• Moreover, the “separate sovereigns” doctrine has been the existing law for years, and there is no reason to upset that settled precedent. That is particularly true under the Court’s own commitment to maintain the stability and credibility of its decisions by honoring past decisions under the concept of stare decisis, meaning the “thing has been decided.”
  • Overruling the doctrine would create new problems. Courts would have to spend resources to determine whether two sovereigns are actually targeting the same “offense,” and the U.S. could not prosecute a person who was previously tried in a foreign country for a terrorist act.
  • The doctrine has no practical unfairness in most cases because in Gamble’s case his state sentence and his federal sentence were ordered to be served at the same time, i.e., concurrently. Thus, Gamble himself was, in practical terms, not punished twice.
  • Finally, the decision to change the doctrine is something for the political branches to do, not the courts. This type of policy choice about the meaning of the double-jeopardy clause is a political question.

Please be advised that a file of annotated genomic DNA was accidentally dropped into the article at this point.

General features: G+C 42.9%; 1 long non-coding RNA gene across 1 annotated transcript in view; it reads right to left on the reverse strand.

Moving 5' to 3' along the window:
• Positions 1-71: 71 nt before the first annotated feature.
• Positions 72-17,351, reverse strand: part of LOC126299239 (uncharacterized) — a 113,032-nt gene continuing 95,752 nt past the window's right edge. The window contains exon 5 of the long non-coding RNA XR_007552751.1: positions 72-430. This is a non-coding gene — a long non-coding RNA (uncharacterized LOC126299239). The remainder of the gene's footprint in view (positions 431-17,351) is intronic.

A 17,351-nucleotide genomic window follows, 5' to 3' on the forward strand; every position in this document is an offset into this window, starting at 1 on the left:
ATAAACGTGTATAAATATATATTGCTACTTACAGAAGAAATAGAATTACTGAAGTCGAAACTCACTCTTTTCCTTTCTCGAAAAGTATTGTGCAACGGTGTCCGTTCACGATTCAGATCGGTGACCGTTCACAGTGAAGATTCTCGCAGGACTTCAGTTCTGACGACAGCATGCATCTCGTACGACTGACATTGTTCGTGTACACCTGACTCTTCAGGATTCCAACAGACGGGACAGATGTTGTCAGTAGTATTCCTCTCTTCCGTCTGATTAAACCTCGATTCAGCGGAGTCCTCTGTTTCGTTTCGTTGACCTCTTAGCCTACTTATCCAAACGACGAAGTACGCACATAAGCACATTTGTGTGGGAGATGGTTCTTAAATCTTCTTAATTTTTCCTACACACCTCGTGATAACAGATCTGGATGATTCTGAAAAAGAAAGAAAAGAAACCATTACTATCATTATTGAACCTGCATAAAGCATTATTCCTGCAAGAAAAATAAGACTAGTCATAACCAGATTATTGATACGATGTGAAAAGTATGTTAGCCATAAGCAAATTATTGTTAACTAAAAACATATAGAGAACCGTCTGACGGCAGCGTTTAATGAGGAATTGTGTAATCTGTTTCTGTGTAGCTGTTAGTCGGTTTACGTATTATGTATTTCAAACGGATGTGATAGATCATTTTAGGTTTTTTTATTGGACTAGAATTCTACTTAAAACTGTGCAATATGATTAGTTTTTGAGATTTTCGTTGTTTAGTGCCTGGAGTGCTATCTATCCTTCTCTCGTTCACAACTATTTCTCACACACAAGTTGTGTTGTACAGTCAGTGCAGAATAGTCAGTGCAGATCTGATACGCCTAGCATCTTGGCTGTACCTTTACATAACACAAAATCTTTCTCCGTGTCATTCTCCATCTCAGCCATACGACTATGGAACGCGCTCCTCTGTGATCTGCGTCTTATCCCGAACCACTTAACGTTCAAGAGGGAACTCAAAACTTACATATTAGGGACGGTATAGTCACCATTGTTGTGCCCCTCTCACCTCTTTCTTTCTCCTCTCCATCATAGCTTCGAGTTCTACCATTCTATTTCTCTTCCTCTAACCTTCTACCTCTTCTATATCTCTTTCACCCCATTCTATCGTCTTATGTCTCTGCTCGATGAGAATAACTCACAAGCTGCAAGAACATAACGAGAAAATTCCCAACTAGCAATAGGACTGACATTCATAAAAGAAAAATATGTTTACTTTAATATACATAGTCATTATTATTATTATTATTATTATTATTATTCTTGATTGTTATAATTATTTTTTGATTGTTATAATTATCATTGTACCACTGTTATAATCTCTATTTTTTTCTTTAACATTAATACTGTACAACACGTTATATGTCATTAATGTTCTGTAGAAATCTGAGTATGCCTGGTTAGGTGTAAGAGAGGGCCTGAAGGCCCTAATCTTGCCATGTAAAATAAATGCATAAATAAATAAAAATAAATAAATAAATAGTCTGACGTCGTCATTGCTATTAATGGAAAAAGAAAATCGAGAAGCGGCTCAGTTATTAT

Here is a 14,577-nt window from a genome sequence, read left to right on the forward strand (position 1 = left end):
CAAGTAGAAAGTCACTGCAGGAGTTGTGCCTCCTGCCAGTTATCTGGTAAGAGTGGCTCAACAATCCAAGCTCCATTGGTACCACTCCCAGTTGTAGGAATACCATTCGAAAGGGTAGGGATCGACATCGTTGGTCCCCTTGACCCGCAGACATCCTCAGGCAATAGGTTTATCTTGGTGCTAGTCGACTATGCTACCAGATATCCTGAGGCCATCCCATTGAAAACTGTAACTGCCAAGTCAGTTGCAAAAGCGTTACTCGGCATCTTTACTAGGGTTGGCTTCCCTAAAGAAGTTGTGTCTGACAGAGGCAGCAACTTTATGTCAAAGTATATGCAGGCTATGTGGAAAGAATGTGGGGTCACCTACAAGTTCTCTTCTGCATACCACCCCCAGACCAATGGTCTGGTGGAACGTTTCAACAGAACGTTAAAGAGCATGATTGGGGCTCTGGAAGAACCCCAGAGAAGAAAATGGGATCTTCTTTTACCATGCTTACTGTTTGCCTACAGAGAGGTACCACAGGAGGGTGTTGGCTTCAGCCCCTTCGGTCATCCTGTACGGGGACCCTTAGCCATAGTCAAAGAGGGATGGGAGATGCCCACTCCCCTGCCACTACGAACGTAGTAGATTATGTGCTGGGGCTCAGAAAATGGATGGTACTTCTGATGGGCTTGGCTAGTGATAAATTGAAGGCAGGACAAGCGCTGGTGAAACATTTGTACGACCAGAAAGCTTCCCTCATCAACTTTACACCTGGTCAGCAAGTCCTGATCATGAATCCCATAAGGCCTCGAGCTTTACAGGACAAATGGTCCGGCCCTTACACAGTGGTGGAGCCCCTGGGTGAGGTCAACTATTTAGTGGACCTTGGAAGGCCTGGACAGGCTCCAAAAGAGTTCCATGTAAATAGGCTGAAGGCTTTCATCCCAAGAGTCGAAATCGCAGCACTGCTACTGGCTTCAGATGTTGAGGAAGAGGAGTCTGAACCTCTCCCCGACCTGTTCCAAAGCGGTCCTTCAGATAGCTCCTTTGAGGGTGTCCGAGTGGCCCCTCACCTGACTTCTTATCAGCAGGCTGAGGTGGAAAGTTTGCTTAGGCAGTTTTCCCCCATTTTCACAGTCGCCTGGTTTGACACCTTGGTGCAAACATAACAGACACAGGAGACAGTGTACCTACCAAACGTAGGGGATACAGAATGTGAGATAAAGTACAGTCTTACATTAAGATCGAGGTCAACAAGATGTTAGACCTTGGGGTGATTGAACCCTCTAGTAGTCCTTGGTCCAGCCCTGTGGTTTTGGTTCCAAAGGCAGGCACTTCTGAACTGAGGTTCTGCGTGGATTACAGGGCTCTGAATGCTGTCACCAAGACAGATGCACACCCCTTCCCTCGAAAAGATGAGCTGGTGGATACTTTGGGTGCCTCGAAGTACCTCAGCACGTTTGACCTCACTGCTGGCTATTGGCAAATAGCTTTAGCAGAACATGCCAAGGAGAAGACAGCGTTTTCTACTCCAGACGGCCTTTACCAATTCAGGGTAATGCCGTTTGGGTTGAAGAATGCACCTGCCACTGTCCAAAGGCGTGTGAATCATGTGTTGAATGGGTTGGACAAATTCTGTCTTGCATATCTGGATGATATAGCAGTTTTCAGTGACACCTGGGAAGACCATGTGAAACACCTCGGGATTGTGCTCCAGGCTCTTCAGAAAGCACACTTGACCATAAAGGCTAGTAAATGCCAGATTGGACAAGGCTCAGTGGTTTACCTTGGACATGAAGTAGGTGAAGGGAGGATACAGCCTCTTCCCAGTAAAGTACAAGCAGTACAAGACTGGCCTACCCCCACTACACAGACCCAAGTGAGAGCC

The government’s claim that these types of dual prosecutions are not common is pretty disingenuous. In fact, Gamble was specifically targeted using the “separate sovereign” doctrine as part of an organized effort by the DOJ to punish people with domestic violence prior convictions more severely.

 

Also, even if a punishment is usually ordered to run concurrently, that is not always the case. Federal courts routinely impose a punishment that runs consecutively, at least in part, to a state conviction. An additional prosecution and conviction may have future collateral consequences for a person too in the form of enhancement sentencing ranges.

 

Of course, none of the government’s offered rationales account for the financial and emotional toll a person faces each time they are dragged in to court by a “separate sovereign” for the same facts.

 

Conclusion

 

What is most interesting about this case, making it the case of the week, is that the legal fate of Mr. Gamble is really not the biggest takeaway from this case. What happens once the Court hears and decides this case has implications for our entire system of government and the rule of law.

 

We will keep everyone posted about Gamble. Hopefully the Court hands down a favorable decision.

About Brandon Sample

Brandon Sample is an attorney, author, and criminal justice reform activist.Brandon’s law practice is focused on federal criminal defense, federal appeals, federal post-conviction relief, federal civil rights litigation, federal administrative law, and the Freedom of Information Act (FOIA).